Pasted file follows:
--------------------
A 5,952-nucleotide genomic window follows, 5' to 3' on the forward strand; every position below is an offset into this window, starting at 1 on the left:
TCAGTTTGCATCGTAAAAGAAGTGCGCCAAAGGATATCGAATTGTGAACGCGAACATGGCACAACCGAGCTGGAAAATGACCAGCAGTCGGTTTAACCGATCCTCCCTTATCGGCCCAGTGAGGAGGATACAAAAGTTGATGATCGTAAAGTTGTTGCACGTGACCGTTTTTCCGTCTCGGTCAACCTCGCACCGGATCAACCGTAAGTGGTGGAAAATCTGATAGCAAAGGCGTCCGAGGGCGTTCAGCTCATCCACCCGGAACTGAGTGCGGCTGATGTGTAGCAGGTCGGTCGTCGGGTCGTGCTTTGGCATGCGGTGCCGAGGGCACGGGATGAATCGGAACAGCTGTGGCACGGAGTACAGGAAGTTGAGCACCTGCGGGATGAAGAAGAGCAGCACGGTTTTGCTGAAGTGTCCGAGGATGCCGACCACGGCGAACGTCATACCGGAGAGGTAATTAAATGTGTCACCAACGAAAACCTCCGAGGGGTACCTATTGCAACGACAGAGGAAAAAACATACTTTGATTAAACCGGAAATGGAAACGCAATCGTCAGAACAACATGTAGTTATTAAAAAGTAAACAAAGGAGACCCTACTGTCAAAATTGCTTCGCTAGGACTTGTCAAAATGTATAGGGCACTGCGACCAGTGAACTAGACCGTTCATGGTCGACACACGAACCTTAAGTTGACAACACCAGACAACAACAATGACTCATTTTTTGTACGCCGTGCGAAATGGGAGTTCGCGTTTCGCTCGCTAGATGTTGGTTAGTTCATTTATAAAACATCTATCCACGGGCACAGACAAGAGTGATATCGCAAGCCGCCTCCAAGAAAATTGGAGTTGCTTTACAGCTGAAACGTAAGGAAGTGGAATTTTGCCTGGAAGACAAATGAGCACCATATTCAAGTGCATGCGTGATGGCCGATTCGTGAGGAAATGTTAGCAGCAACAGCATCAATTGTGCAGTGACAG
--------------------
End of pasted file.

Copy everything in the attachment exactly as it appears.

A 5,952-nucleotide genomic window follows, 5' to 3' on the forward strand; every position below is an offset into this window, starting at 1 on the left:
TCAGTTTGCATCGTAAAAGAAGTGCGCCAAAGGATATCGAATTGTGAACGCGAACATGGCACAACCGAGCTGGAAAATGACCAGCAGTCGGTTTAACCGATCCTCCCTTATCGGCCCAGTGAGGAGGATACAAAAGTTGATGATCGTAAAGTTGTTGCACGTGACCGTTTTTCCGTCTCGGTCAACCTCGCACCGGATCAACCGTAAGTGGTGGAAAATCTGATAGCAAAGGCGTCCGAGGGCGTTCAGCTCATCCACCCGGAACTGAGTGCGGCTGATGTGTAGCAGGTCGGTCGTCGGGTCGTGCTTTGGCATGCGGTGCCGAGGGCACGGGATGAATCGGAACAGCTGTGGCACGGAGTACAGGAAGTTGAGCACCTGCGGGATGAAGAAGAGCAGCACGGTTTTGCTGAAGTGTCCGAGGATGCCGACCACGGCGAACGTCATACCGGAGAGGTAATTAAATGTGTCACCAACGAAAACCTCCGAGGGGTACCTATTGCAACGACAGAGGAAAAAACATACTTTGATTAAACCGGAAATGGAAACGCAATCGTCAGAACAACATGTAGTTATTAAAAAGTAAACAAAGGAGACCCTACTGTCAAAATTGCTTCGCTAGGACTTGTCAAAATGTATAGGGCACTGCGACCAGTGAACTAGACCGTTCATGGTCGACACACGAACCTTAAGTTGACAACACCAGACAACAACAATGACTCATTTTTTGTACGCCGTGCGAAATGGGAGTTCGCGTTTCGCTCGCTAGATGTTGGTTAGTTCATTTATAAAACATCTATCCACGGGCACAGACAAGAGTGATATCGCAAGCCGCCTCCAAGAAAATTGGAGTTGCTTTACAGCTGAAACGTAAGGAAGTGGAATTTTGCCTGGAAGACAAATGAGCACCATATTCAAGTGCATGCGTGATGGCCGATTCGTGAGGAAATGTTAGCAGCAACAGCATCAATTGTGCAGTGACAG